A Lot or a Little?
What you will—and won't—find in this movie.
The movie is bleak in tone and characters struggle against the odds. But in spite of this, many are shown to care about friends and family, and want to look after their community.
Positive Role Models
Coleman is brave, moral, and hard working. Other characters around him, such as Patsy, are more impulsive and prone to violent outbursts.
The cast is predominantly male and there is no ethnic diversity. More than one language spoken.
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Violence & Scariness
Scuffles, character threatened with gun. Shots fired. Character shot and killed. Another stabbed and killed. Bloody injury but no gore. Throats are shown slit. Punches and kicks thrown in fights. Dead bodies shown. Reference to murder in protest songs. Character smothered and suffocated. Strangulation. Character slapped across face.
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Sex, Romance & Nudity
Characters seen shirtless.
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Language used includes "s--t," "bastard," and "arse." Some racially charged language.
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Products & Purchases
Disparity between the lives of poor Irish communities and the wealth enjoyed by their English landlord. Rich characters care more about money than others' well-being.
Drinking, Drugs & Smoking
Characters drink alcohol socially. Some discussion of alcoholism. Wealthy characters smoke cigars.
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Parents Need to Know
Parents need to know that Monster (aka Arracht) is an Irish drama set in the 1840s with infrequent but bloody violence. The dialogue is mainly Irish Gaelic, with some scenes in English. The story follows the struggle of a small coastal community, in particular Coleman (Donall O Healai), a fisherman who increasingly struggles to care for those around him. Coleman sets a good example throughout. His endurance and courage give the movie its main positive role model and positive message in a film lacking with both. The violence is bloody and fatal in some cases, with characters shot and stabbed. One character is suffocated to death. Swearing is occasional, but there are some uses of "s--t" and "bastard." There are disputes about money driven by greed, and rich characters are shown living in luxurious surroundings compared to the poverty and hardship of the main characters. Drinking and smoking both feature occasionally, in moderation by adults in social settings. To stay in the loop on more movies like this, you can sign up for weekly Family Movie Night emails.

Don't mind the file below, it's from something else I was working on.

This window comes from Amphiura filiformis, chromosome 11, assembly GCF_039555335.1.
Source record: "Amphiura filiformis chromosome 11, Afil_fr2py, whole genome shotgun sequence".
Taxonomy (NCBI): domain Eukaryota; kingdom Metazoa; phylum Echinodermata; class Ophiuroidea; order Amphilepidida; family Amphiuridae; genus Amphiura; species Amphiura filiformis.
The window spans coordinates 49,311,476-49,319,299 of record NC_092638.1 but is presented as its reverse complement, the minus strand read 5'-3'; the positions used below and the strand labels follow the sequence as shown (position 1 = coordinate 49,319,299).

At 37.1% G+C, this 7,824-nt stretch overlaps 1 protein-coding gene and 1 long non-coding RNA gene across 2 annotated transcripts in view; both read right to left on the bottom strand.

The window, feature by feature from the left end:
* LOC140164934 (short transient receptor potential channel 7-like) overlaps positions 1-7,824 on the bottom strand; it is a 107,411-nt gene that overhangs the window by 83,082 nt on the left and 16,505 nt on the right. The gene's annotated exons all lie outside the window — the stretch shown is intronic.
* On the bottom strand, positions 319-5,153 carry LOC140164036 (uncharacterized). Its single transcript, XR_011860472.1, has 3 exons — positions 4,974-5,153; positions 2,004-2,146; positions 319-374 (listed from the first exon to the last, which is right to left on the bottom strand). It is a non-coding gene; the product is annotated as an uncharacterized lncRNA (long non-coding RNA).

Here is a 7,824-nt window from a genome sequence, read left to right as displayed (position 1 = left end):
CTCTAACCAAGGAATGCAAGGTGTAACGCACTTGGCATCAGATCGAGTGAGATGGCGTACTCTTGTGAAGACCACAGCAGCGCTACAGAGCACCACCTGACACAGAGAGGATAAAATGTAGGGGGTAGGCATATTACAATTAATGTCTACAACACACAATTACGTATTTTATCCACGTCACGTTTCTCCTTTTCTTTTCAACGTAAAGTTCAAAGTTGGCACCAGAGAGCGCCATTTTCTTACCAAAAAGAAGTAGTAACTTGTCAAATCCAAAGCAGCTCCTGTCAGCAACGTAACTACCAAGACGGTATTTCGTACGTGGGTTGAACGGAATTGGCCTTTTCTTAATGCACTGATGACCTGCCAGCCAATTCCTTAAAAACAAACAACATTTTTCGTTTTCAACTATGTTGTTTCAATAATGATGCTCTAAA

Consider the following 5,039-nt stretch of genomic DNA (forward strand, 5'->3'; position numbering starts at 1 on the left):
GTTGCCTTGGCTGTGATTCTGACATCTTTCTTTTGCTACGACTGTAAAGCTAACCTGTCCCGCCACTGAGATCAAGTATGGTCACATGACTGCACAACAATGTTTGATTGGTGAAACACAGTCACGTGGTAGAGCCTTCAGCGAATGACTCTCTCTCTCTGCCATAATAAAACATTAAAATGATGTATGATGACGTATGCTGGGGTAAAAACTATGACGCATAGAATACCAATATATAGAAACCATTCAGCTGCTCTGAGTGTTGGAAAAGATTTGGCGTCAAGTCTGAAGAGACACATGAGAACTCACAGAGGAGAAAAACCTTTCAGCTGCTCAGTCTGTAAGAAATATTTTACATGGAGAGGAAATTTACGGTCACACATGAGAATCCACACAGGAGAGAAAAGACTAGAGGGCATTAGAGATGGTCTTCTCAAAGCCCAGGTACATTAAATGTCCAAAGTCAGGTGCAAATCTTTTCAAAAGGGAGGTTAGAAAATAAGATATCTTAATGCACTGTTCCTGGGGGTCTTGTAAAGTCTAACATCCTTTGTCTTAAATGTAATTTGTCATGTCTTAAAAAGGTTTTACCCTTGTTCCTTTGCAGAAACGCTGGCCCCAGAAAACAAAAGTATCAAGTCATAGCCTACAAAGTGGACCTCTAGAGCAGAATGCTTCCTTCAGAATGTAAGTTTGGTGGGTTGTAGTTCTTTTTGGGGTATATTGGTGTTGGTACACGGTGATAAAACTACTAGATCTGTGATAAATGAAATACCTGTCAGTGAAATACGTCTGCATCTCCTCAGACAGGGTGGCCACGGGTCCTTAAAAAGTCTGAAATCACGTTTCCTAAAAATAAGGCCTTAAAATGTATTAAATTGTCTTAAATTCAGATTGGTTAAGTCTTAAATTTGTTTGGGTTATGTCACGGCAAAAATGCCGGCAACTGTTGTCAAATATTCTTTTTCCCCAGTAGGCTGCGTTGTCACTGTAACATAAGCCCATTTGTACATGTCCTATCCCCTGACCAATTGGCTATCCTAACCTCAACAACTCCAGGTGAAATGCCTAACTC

Is It Any Good?
A slight story kept afloat by its performances, this Irish drama does its best to summon the power of the elements to show us how cruel both nature and people can be. Monster (originally titled Arracht) touches upon a bleak period in Irish history. The film starts with the British implementing a sharp increase to the land rates, leading to harsh times for Donall O Healai's Coleman, an even-handed but strong-willed fisherman. Complicating matters is the ensuing potato famine and Dara Devaney's short-tempered Patsy, whose refusal to be humiliated by colonial forces creates more tension.
After an eventful setup the movie settles into a more subdued mood, with Coleman's isolation limiting the story. His eventual double-act with the tempestuous young Kitty (Saise Ni Chuinn) also feels familiar, causing the plot to lag while we wait for the inevitable to catch up with Coleman, his family, and friends. Despite its pacing and plotting dragging at times, Monster does a good job of capturing both the expanse and the smallness of its characters' world. It might lack the dramatic punch of Hunger, which captures another fraught period in Irish history, but writer-director Tom Sullivan excels at treating his audience and his characters with respect.
Did we miss something on diversity?
Research shows a connection between kids' healthy self-esteem and positive portrayals in media. That's why we've added a new "Diverse Representations" section to our reviews that will be rolling out on an ongoing basis. You can help us help kids by suggesting a diversity update.